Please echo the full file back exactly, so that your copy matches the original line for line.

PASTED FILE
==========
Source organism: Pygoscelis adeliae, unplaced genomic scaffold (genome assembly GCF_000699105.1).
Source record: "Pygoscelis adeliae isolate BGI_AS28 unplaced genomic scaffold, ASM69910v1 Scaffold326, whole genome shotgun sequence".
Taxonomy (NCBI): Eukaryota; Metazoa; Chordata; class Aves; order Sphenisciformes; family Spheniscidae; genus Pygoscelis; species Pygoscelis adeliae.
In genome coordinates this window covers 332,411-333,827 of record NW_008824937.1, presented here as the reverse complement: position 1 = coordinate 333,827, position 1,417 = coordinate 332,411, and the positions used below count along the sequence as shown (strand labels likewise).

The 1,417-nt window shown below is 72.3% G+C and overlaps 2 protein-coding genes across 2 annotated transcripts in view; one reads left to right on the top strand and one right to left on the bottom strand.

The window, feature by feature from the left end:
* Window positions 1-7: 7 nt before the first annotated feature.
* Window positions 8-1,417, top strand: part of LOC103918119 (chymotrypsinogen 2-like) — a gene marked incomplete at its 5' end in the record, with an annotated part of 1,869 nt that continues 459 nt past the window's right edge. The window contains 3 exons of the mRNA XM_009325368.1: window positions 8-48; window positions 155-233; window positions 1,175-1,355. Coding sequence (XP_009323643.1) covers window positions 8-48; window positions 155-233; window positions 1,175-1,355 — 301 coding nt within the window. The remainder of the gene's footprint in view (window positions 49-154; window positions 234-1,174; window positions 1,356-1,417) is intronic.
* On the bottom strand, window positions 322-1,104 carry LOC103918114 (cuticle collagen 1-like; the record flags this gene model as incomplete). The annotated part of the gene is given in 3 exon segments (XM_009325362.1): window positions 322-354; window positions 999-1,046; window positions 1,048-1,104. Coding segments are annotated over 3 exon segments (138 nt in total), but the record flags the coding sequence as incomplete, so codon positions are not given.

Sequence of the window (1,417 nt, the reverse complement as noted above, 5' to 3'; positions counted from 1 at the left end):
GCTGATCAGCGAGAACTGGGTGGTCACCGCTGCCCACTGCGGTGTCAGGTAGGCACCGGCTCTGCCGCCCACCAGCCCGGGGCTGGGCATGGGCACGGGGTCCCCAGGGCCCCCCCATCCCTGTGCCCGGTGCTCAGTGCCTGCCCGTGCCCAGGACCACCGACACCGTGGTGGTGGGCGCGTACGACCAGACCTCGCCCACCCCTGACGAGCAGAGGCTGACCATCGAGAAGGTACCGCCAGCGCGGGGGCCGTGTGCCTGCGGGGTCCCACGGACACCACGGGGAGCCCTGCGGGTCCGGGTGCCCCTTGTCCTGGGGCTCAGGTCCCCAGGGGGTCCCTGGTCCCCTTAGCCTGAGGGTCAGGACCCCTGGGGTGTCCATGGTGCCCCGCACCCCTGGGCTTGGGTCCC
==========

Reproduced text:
Source organism: Pygoscelis adeliae, unplaced genomic scaffold (genome assembly GCF_000699105.1).
Source record: "Pygoscelis adeliae isolate BGI_AS28 unplaced genomic scaffold, ASM69910v1 Scaffold326, whole genome shotgun sequence".
Taxonomy (NCBI): Eukaryota; Metazoa; Chordata; class Aves; order Sphenisciformes; family Spheniscidae; genus Pygoscelis; species Pygoscelis adeliae.
In genome coordinates this window covers 332,411-333,827 of record NW_008824937.1, presented here as the reverse complement: position 1 = coordinate 333,827, position 1,417 = coordinate 332,411, and the positions used below count along the sequence as shown (strand labels likewise).

The 1,417-nt window shown below is 72.3% G+C and overlaps 2 protein-coding genes across 2 annotated transcripts in view; one reads left to right on the top strand and one right to left on the bottom strand.

The window, feature by feature from the left end:
* Window positions 1-7: 7 nt before the first annotated feature.
* Window positions 8-1,417, top strand: part of LOC103918119 (chymotrypsinogen 2-like) — a gene marked incomplete at its 5' end in the record, with an annotated part of 1,869 nt that continues 459 nt past the window's right edge. The window contains 3 exons of the mRNA XM_009325368.1: window positions 8-48; window positions 155-233; window positions 1,175-1,355. Coding sequence (XP_009323643.1) covers window positions 8-48; window positions 155-233; window positions 1,175-1,355 — 301 coding nt within the window. The remainder of the gene's footprint in view (window positions 49-154; window positions 234-1,174; window positions 1,356-1,417) is intronic.
* On the bottom strand, window positions 322-1,104 carry LOC103918114 (cuticle collagen 1-like; the record flags this gene model as incomplete). The annotated part of the gene is given in 3 exon segments (XM_009325362.1): window positions 322-354; window positions 999-1,046; window positions 1,048-1,104. Coding segments are annotated over 3 exon segments (138 nt in total), but the record flags the coding sequence as incomplete, so codon positions are not given.

Sequence of the window (1,417 nt, the reverse complement as noted above, 5' to 3'; positions counted from 1 at the left end):
GCTGATCAGCGAGAACTGGGTGGTCACCGCTGCCCACTGCGGTGTCAGGTAGGCACCGGCTCTGCCGCCCACCAGCCCGGGGCTGGGCATGGGCACGGGGTCCCCAGGGCCCCCCCATCCCTGTGCCCGGTGCTCAGTGCCTGCCCGTGCCCAGGACCACCGACACCGTGGTGGTGGGCGCGTACGACCAGACCTCGCCCACCCCTGACGAGCAGAGGCTGACCATCGAGAAGGTACCGCCAGCGCGGGGGCCGTGTGCCTGCGGGGTCCCACGGACACCACGGGGAGCCCTGCGGGTCCGGGTGCCCCTTGTCCTGGGGCTCAGGTCCCCAGGGGGTCCCTGGTCCCCTTAGCCTGAGGGTCAGGACCCCTGGGGTGTCCATGGTGCCCCGCACCCCTGGGCTTGGGTCCC